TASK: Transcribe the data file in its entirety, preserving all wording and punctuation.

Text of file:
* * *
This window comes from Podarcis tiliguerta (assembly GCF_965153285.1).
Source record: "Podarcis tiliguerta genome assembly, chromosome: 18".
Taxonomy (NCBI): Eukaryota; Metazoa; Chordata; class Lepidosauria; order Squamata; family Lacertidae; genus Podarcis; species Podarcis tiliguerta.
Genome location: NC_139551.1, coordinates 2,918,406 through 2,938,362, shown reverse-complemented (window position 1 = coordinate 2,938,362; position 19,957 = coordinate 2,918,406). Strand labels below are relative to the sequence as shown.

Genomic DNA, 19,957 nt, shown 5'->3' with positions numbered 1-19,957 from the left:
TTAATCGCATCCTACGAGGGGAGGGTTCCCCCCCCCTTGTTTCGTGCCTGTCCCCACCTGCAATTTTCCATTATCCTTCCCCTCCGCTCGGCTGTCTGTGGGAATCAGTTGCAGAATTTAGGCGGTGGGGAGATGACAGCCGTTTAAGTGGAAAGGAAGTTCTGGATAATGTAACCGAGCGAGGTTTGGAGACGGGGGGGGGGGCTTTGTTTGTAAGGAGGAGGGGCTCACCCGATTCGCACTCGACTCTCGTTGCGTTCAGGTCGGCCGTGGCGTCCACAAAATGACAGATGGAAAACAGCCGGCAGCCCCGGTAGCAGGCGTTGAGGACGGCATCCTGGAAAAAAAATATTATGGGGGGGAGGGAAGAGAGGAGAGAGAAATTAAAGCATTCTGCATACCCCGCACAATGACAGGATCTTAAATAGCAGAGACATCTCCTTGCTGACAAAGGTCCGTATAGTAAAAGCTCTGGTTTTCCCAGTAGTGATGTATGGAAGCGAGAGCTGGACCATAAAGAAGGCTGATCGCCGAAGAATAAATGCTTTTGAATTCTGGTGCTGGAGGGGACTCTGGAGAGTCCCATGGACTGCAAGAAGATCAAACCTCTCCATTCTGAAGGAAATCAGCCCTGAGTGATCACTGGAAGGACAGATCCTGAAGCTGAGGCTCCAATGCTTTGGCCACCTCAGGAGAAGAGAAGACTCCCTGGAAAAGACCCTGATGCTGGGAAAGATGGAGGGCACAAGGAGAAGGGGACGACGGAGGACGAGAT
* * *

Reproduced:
This window comes from Podarcis tiliguerta (assembly GCF_965153285.1).
Source record: "Podarcis tiliguerta genome assembly, chromosome: 18".
Taxonomy (NCBI): Eukaryota; Metazoa; Chordata; class Lepidosauria; order Squamata; family Lacertidae; genus Podarcis; species Podarcis tiliguerta.
Genome location: NC_139551.1, coordinates 2,918,406 through 2,938,362, shown reverse-complemented (window position 1 = coordinate 2,938,362; position 19,957 = coordinate 2,918,406). Strand labels below are relative to the sequence as shown.

Genomic DNA, 19,957 nt, shown 5'->3' with positions numbered 1-19,957 from the left:
TTAATCGCATCCTACGAGGGGAGGGTTCCCCCCCCCTTGTTTCGTGCCTGTCCCCACCTGCAATTTTCCATTATCCTTCCCCTCCGCTCGGCTGTCTGTGGGAATCAGTTGCAGAATTTAGGCGGTGGGGAGATGACAGCCGTTTAAGTGGAAAGGAAGTTCTGGATAATGTAACCGAGCGAGGTTTGGAGACGGGGGGGGGGGCTTTGTTTGTAAGGAGGAGGGGCTCACCCGATTCGCACTCGACTCTCGTTGCGTTCAGGTCGGCCGTGGCGTCCACAAAATGACAGATGGAAAACAGCCGGCAGCCCCGGTAGCAGGCGTTGAGGACGGCATCCTGGAAAAAAAATATTATGGGGGGGAGGGAAGAGAGGAGAGAGAAATTAAAGCATTCTGCATACCCCGCACAATGACAGGATCTTAAATAGCAGAGACATCTCCTTGCTGACAAAGGTCCGTATAGTAAAAGCTCTGGTTTTCCCAGTAGTGATGTATGGAAGCGAGAGCTGGACCATAAAGAAGGCTGATCGCCGAAGAATAAATGCTTTTGAATTCTGGTGCTGGAGGGGACTCTGGAGAGTCCCATGGACTGCAAGAAGATCAAACCTCTCCATTCTGAAGGAAATCAGCCCTGAGTGATCACTGGAAGGACAGATCCTGAAGCTGAGGCTCCAATGCTTTGGCCACCTCAGGAGAAGAGAAGACTCCCTGGAAAAGACCCTGATGCTGGGAAAGATGGAGGGCACAAGGAGAAGGGGACGACGGAGGACGAGAT